By | September 22, 2022
Neptune and its rings come into focus with the Webb telescope

No spacecraft has visited Neptune since 1989, when the NASA probe Voyager 2 flew by on its way out of the solar system. Neptune, which is four times as wide as Earth, is it the most distant planet in our solar system. Voyager 2’s observations whetted the appetite of astronomers, who were eager to learn more about the ice giant.

Now we have returned. Approximately.

On Wednesday, the James Webb Space Telescope cast its powerful gold-plated eye on this distant world. The power of this infrared machine, the largest and most advanced telescope ever sent into space, has provided some of our best views of Neptune in 30 years.

“I’ve been waiting so long for these images of Neptune,” said Heidi Hammel, a NASA interdisciplinary scientist for the Webb Telescope and vice president for science at the Association of Universities for Research in Astronomy in Washington, D.C. “I’m so glad it has worked.”

Ground-based observatories and Hubble Space Telescope has taken many pictures of Neptune over the past three decades. But Webb’s view of Neptune, taken in July, provides an unprecedented glimpse of the planet in infrared light.

It took just a few minutes for the telescope to image Neptune up close and another 20 minutes to take a wider view, revealing not only the planet but countless galaxies behind it stretching into the cosmos. “It’s aesthetically fascinating to see these distant galaxies and get a sense of how small the ice giant seems,” said Klaus Pontoppidan, Webb project scientist at the Space Telescope Science Institute in Baltimore, which operates the Webb telescope.

Most prominent in the telescope’s view are Neptune’s rings, which are seen encircling the planet at a slight tilt given its orientation to Earth. The Webb telescope allows astronomers to measure the rings’ reflectivity, providing unprecedented insight into this distant spectacle. New images may reveal the size and composition of these thin bands, which are likely made of ice and other debris.

“The ring system was absolutely amazing to me,” said Dr. Hammer. “I haven’t seen it in that level of detail since the Voyager encounter in 1989. It just pops up instantly.”

All over the planet are bright spots believed to be clouds of methane ice, which rise high into the planet’s sky and can persist for days.

“No one really knows what these things are,” said Patrick Irwin, a planetary physicist at Oxford University. “They seem to come and go, a bit like cirrus clouds on Earth.” Future observations by the Webb Telescope could reveal how they form and what they are made of.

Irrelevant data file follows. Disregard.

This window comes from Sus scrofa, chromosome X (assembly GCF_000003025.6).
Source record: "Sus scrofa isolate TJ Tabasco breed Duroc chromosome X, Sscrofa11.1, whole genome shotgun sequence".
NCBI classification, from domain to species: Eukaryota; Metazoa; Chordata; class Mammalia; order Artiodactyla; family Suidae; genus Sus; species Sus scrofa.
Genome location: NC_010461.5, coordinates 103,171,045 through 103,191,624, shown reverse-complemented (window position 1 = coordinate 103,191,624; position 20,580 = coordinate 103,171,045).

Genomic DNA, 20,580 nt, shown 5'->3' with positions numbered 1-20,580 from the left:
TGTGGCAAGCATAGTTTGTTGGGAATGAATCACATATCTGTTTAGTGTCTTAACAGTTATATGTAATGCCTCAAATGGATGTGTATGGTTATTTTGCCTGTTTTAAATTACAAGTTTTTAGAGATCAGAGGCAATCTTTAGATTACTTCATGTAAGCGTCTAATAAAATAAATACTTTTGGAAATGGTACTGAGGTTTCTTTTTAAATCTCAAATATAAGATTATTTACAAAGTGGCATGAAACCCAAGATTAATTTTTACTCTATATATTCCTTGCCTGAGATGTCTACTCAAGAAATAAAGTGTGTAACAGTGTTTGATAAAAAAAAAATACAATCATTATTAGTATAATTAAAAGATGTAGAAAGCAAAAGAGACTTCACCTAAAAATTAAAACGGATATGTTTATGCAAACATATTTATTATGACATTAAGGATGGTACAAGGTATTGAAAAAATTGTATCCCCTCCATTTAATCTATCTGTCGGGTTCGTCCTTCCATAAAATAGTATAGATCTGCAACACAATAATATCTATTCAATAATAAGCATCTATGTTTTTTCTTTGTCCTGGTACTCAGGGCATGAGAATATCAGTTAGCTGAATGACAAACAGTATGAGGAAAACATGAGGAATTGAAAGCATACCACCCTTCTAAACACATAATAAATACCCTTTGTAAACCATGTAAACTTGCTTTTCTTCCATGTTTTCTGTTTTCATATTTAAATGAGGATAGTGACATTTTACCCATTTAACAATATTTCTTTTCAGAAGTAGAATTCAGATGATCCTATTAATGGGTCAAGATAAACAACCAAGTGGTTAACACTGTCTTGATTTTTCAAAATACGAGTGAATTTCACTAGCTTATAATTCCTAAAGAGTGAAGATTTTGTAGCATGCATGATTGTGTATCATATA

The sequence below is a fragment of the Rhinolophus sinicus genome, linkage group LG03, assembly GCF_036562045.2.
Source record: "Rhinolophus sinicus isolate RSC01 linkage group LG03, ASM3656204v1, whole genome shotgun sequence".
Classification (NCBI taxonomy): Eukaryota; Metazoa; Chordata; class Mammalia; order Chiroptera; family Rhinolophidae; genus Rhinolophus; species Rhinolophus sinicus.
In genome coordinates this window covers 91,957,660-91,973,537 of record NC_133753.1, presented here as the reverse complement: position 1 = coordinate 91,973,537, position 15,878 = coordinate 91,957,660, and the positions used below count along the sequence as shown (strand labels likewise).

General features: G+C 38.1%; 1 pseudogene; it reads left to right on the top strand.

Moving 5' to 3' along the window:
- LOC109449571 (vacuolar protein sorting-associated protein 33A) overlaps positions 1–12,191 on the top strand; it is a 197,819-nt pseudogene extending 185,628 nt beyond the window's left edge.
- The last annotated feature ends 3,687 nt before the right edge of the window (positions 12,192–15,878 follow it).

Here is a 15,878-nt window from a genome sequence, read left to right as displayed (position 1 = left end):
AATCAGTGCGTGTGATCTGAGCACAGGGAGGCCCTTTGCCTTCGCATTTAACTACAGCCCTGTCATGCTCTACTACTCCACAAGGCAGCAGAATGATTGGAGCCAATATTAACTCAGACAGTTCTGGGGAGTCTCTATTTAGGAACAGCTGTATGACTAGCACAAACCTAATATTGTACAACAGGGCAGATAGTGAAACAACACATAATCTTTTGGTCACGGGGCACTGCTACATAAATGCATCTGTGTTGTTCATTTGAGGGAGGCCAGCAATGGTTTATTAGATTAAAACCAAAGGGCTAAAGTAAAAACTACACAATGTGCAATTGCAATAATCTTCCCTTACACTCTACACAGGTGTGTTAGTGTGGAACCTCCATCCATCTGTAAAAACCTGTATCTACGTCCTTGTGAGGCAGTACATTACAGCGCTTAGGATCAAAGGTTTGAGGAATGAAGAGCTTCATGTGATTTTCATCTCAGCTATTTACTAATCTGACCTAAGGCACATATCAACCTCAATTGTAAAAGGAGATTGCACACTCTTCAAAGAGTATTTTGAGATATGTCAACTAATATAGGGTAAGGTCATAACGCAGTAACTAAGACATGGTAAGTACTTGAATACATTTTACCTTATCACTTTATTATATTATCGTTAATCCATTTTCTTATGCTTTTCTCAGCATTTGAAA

Web images also show seven of Neptune’s 14 moons. The brightest is Triton, the planet’s largest moon, which scientists suspect was captured by Neptune’s gravity early in the solar system’s history. In infrared images, Triton’s frozen nitrogen surface makes it shine like a star, brighter than Neptune itself, as methane dims the planet in infrared light. NASA recently declined to send a mission to study Triton, and not much can be gleaned about it from this image. But future Webb observations should hint at the composition of Triton’s surface and may show changes indicative of geological activity.

“Triton is a geologically active world,” said Dr. Hammer. “When Voyager 2 flew by, it saw cryovolcanoes erupting. So there’s a possibility that there are changes in surface chemistry over time. We’ll be looking for that.”

Dr Hammel also believes that a glimpse of Hippocamp, an eighth Neptunian moon, is pictured just above the planet. “It’s very faint, but it’s in the right place,” she said.

These images of Neptune are just the latest in Webb’s tour of the solar system. This week we were treated to the telescope first glimpses of Marswhile during the summer we saw amazing view of Jupiter. Much more of our solar system will come under the observatory’s roving eye, including Saturn, Uranus and even distant icy objects beyond Neptune – like the dwarf planet Pluto.

“It illustrates that we are an all-purpose observatory,” said Mark McCaughrean, a Webb telescope scientist and senior science advisor at the European Space Agency. “We can observe very bright things like Mars and Neptune, but also very faint things. Everyone now sees that it works.”

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